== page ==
Cleaning in Lock-Down Part 1

During the COVID-19 quarantine is a perfect time to clean and sanitize your home, but With a full house it can be a little challenging. We enlist the help of our children to help maintain our homes cleanliness. Many hands make light work…Well, most of the time.

First tip: FREQUENTLY wash your hands. Replace/wash the hand towel used to dry your hands.

Second tip: DWELL TIME is important on how long the chemical being used is allowed to work.

Clean AND disinfect frequently touched surfaces daily. This includes tables, doorknobs, light switches, countertops, handles, desks, phones, keyboards, toilets, faucets, and sinks.

If surfaces are dirty, clean them.Use detergent or soap and water prior to disinfection.

Then, use a household disinfectant. Most common EPA-registered household will work. – Website of approved disinfectants through CDC. This list can be searched by EPA #, Active Ingredients, Use site, Contact time, etc.
From CDC website:

Cleaning And Disinfecting Your Home

Everyday Steps
How to clean and disinfect:

Wear reusable or disposable gloves for routine cleaning and disinfection. Clean surfaces using soap and water, then use disinfectant. Cleaning with soap and water reduces number of germsdirt and impurities on the surface. Disinfecting kills germs on surfaces. Practice routine cleaning of frequently touched surfaces. High touch surfaces include: Tables, doorknobs, light switches, countertops, handles, desks, phones, keyboards, toilets, faucets, sinks, etc.

Disinfect Recommend use of EPA-registered household disinfectantexternal icon. Follow the instructions on the label to ensure safe and effective use of the product. Read EPA’s infographic on how to use these disinfectant productsexternal icon safely and effectively.

Many products recommend: Keeping surface wet for a period of time (see product label)  Precautions such as wearing gloves and making sure you have good ventilation during use of the product
Diluted household bleach solutions may also be used if appropriate for the surface

Check the label to see if your bleach is intended for disinfection, and ensure the product is not past its expiration date. Some bleaches, such as those designed for safe use on colored clothing or for whitening may not be suitable for disinfection.
Unexpired household bleach will be effective against coronaviruses when properly diluted.
Follow manufacturer’s instructions for application and proper ventilation. Never mix household bleach with ammonia or any other cleanser.
Leave solution on the surface for at least 1 minute.
To make a bleach solution, mix: 5 tablespoons (1/3rd cup) bleach per gallon of water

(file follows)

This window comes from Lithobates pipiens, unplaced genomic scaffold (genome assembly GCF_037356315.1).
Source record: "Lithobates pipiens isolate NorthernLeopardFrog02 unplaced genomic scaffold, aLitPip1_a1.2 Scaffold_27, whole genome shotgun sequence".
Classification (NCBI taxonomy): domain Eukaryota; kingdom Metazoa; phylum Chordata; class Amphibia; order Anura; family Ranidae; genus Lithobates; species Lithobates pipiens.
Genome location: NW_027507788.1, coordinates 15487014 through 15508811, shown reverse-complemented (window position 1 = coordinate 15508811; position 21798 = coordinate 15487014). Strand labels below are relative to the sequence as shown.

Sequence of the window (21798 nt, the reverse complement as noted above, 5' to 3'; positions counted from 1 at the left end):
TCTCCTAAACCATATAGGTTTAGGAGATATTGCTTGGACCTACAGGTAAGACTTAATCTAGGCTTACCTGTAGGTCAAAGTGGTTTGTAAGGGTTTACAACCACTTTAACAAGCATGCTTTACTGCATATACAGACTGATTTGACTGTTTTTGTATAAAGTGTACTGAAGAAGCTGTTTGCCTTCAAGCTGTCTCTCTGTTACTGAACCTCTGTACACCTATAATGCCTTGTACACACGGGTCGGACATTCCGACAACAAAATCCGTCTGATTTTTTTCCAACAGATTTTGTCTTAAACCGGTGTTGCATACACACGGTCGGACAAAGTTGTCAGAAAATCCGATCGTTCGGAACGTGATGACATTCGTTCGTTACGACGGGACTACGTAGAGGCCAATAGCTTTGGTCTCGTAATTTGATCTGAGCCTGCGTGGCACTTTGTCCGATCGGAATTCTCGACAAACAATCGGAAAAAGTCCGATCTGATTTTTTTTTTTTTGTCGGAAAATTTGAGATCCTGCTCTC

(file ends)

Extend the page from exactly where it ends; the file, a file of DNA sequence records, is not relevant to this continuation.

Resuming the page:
OR 4 teaspoons bleach per quart of water
Bleach solutions will be effective for disinfection up to 24 hours.
Alcohol solutions with at least 70% alcohol may also be used.
Complete Disinfection Guidance

Soft surfaces For soft surfaces such as carpeted floor, rugs, and drapes.
Clean the surface using soap and water or with cleaners appropriate for
use on these surfaces. Launder items (if possible) according to the manufacturer’s instructions. Use the warmest appropriate water setting and dry items completely. OR Disinfect with an EPA-registered household disinfectant. These disinfectantsexternal icon meet EPA’s criteria for use against COVID-19. Vacuum as usual

For electronics, such as tablets, touch screens, keyboards, and remote controls. Consider putting a wipe-able cover on electronics.   Follow manufacturer’s instruction for cleaning and disinfecting. 
If no guidance, use alcohol-based wipes or sprays containing at least
70% alcohol. Dry surface thoroughly.

For clothing, towels, linens and other items.
Launder items according to the manufacturer’s instructions. 
Use the warmest appropriate water setting and dry items completely.

Wear disposable gloves when handling dirty laundry from a person who is sick. Dirty laundry from a person who is sick can be washed with other people’s items. Do not shake dirty laundry Clean and disinfect clothes hampers according to guidance above for surfaces. Remove gloves, and wash hands right away

Clean hands often
Wash your hands often
with soap and water for 20 seconds.
Always wash immediately after removing
gloves and after contact with a person who is sick.

Hand sanitizer: If soap and water are not readily available and hands are not visibly dirty, use a hand sanitizer that contains at least 60% alcohol. However, if hands are visibly dirty, always wash hands with soap and water.
Additional key times to clean hands include: 
After blowing one’s nose, coughing, or sneezing After using the restroom Before eating or preparing food After contact with animals or pets Before and after providing routine care for another person who needs assistance (e.g. a child) Avoid touching your eyes, nose, and mouth with unwashed hands.

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